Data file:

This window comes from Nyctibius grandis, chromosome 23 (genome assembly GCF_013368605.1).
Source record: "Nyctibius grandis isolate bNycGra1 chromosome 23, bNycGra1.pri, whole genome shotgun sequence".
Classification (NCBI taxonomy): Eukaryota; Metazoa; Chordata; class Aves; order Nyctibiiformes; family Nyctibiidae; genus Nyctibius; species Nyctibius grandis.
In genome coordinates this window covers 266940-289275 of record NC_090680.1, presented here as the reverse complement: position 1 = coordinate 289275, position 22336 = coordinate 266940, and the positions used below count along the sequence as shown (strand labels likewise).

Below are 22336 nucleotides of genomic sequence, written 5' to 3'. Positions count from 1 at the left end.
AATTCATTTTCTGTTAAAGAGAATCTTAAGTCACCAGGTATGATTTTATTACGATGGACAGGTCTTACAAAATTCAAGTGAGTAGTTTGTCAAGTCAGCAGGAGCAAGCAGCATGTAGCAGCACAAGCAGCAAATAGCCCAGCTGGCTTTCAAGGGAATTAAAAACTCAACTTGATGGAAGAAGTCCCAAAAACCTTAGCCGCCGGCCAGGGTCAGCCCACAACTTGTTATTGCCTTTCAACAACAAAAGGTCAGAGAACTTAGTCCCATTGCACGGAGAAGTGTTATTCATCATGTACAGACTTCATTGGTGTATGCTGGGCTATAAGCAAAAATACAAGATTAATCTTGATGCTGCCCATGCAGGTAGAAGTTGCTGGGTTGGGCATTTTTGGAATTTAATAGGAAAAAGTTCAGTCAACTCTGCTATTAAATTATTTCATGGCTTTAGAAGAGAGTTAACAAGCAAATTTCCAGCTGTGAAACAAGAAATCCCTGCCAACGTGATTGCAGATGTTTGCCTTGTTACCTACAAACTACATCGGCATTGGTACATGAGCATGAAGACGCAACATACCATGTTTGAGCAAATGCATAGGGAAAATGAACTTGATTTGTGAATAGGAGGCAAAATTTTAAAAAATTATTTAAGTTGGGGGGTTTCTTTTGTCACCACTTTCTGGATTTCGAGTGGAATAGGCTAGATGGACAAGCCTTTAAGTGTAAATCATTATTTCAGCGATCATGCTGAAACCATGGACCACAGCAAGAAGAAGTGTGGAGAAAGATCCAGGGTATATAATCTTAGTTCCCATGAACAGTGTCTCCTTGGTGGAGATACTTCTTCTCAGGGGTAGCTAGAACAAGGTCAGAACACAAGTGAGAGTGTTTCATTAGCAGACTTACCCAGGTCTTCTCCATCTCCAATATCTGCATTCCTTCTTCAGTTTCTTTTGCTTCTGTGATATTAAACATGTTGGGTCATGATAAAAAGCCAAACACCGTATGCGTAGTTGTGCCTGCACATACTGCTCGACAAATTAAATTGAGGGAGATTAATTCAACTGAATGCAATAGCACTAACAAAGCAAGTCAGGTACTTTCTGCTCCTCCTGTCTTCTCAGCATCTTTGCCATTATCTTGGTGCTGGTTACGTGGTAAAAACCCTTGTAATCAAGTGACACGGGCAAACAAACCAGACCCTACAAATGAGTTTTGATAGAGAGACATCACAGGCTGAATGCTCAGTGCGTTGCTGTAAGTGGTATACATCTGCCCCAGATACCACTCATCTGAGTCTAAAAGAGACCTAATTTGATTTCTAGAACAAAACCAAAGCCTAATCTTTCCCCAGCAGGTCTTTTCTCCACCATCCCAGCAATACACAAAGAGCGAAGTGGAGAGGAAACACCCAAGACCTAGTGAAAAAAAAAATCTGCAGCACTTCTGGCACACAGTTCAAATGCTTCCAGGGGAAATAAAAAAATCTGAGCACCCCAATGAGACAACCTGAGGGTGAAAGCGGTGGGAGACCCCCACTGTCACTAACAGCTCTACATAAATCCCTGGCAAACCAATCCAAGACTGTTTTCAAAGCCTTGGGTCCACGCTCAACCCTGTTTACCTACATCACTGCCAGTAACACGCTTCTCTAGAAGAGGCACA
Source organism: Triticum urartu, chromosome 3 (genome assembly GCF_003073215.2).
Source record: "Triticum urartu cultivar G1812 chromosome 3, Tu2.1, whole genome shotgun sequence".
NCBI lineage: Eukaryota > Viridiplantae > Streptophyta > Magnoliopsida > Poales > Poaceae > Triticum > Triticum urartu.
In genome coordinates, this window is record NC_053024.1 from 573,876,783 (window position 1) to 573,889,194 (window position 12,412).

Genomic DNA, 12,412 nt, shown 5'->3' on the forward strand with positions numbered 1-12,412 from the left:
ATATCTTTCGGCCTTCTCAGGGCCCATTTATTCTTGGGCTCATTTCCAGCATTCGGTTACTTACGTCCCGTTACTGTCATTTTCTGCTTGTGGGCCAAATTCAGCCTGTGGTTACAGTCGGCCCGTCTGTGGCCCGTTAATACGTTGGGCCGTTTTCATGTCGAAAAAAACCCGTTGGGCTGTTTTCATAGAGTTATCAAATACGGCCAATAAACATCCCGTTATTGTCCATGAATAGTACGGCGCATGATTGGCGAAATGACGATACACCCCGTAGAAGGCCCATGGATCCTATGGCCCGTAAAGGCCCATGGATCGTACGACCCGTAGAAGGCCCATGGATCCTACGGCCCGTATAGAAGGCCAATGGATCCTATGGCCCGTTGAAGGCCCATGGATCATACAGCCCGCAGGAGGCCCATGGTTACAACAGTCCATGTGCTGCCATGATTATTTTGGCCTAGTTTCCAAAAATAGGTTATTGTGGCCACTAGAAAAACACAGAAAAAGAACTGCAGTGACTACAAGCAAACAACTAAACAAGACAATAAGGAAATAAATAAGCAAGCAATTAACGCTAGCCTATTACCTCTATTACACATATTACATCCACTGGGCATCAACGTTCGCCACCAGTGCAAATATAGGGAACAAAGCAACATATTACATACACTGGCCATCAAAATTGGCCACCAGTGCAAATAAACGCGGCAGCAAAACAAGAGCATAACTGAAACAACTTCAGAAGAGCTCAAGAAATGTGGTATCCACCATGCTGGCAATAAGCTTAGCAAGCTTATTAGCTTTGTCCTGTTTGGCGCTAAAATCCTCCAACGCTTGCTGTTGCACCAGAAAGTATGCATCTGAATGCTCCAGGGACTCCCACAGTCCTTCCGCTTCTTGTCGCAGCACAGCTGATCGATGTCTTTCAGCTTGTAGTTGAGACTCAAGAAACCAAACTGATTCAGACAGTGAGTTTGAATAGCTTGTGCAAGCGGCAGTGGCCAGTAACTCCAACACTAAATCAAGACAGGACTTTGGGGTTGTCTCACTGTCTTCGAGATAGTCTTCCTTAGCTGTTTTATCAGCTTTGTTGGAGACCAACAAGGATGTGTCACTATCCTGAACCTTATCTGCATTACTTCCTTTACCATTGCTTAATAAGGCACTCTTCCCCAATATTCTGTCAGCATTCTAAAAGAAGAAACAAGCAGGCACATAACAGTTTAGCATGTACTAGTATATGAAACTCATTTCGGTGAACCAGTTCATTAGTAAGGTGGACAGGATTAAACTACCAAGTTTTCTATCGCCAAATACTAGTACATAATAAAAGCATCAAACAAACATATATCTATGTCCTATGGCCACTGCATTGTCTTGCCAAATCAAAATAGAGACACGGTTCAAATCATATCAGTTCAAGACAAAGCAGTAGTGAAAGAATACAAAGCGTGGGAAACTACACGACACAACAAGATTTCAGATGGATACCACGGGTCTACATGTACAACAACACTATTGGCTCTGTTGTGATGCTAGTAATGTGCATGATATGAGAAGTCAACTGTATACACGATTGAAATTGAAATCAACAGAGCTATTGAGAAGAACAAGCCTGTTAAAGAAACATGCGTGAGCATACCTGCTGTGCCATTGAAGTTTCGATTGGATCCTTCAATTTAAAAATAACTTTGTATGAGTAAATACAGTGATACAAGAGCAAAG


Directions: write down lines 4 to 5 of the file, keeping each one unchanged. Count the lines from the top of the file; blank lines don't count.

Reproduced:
In genome coordinates this window covers 266940-289275 of record NC_090680.1, presented here as the reverse complement: position 1 = coordinate 289275, position 22336 = coordinate 266940, and the positions used below count along the sequence as shown (strand labels likewise).

Below are 22336 nucleotides of genomic sequence, written 5' to 3'. Positions count from 1 at the left end.